While many carmakers are making a shift to battery-electric and plug-in hybrid vehicles as a solution to growing concerns over traditional gasoline-fueled internal combustion engine vehicles, Toyota/Lexus argues that hydrogen fuel cell vehicles are the ultimate solution. They claim that it only makes sense to look at current plug-in EVs as stepping stones on the path to mass adoption of hydrogen fuel cell vehicles.
A major issue Toyota has is that they believe it’s easier to market an eco-friendly vehicle that refuels in just a few minutes than it is to market one that takes a few hours to charge.
Hydrogen Fuel Cell Vehicle Charging Time
It can take just around three minutes to add 200-400 miles of range to a hydrogen fuel cell vehicle, which would be great if hydrogen were a fuel that’s as readily available from coast to coast as electricity is. Hydrogen fuel cell vehicles require the development of entirely new refueling infrastructure, a project that would take decades to complete. Meanwhile, practically every building currently in use is wired for electricity.
Electricity is even more readily available than gasoline, and electric vehicles can be refueled wherever electricity is available, while hydrogen vehicles have an extremely limited refueling network that is currently almost exclusively available in California and other states along the US west coast. Many electric vehicle owners have 240-volt electric vehicle charging equipment installed at the residence, which typically takes only 4 hours to recharge many currently available EVs.
The majority of current battery electric vehicles have a range of 100-200 miles per charge, which is more than sufficient for the commute of the majority of drivers on the road today. Would you prefer to take a few seconds to plug in a cable every night when you return home to charge your car, or would you rather go out of your way to find a specialized refueling station every 200-400 miles to refuel your vehicle with hydrogen?
From a convenience standpoint, hydrogen fuel cell vehicles have no benefit over current gasoline and diesel-fueled vehicles since they still require drivers to go out of their way to refuel.
Hydrogen Fuel Emissions
Hydrogen fuel cell vehicles emit only water vapor out of their tailpipe, however, the production of hydrogen currently creates a lot of pollution. One method of hydrogen production uses electricity, this method can be pollution-free depending on the method of electricity generation. If the hydrogen is produced using electricity created by coal or if the hydrogen is created as a byproduct of petroleum production then it still has a large carbon footprint.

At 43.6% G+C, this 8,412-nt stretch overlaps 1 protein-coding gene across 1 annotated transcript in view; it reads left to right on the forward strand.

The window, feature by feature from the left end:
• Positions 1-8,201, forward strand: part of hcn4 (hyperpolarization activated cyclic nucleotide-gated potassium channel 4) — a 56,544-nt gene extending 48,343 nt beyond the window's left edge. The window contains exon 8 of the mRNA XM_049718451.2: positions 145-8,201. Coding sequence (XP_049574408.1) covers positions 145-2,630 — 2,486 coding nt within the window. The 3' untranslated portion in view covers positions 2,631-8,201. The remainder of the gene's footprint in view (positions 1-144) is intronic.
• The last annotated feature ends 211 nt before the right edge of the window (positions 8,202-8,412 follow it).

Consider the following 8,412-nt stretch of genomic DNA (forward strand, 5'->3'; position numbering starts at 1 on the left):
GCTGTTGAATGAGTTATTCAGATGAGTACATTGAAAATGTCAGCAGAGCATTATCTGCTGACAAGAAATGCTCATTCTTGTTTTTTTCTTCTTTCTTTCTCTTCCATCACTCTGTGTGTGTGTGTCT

EV vs Hydrogen Fuel Efficiency
It would be more efficient to drive cars powered directly by electricity, rather than drive cars that run on a fuel which uses electricity in order to be created. This is especially notable when one considers that electric vehicle owners have the ability to reduce their own individual carbon footprint by installing solar panels in order to charge their vehicle using renewable energy, while a hydrogen fuel cell vehicle owner would have no control over the method used to create the hydrogen that they use. This gives individuals the ability to be more environmentally responsible with their energy use on a more direct level, while also increasing their energy independence from large corporations.
It’s preposterous to believe that hydrogen fuel cell vehicles are a reasonable alternative to the vehicles fueled by gas, diesel, and electricity that are currently on the market. Even gas fueled hybrid electric vehicles are a more reasonable alternative despite their dependence on gasoline; gasoline is so readily available and the production of hydrogen is not currently much better for the environment than efficient gasoline-fueled vehicles.
The main disadvantage to hydrogen fuel cell cars
The main disadvantage to hydrogen fuel cell vehicles would be the current refueling infrastructure, especially when compared to the availability and convenience of charging an electric vehicle at home. It’s only a matter of time before more consumers and automakers catch on to the idea that EVs are the future, while fuel cell vehicles aren’t as practical as plug-in electric vehicles.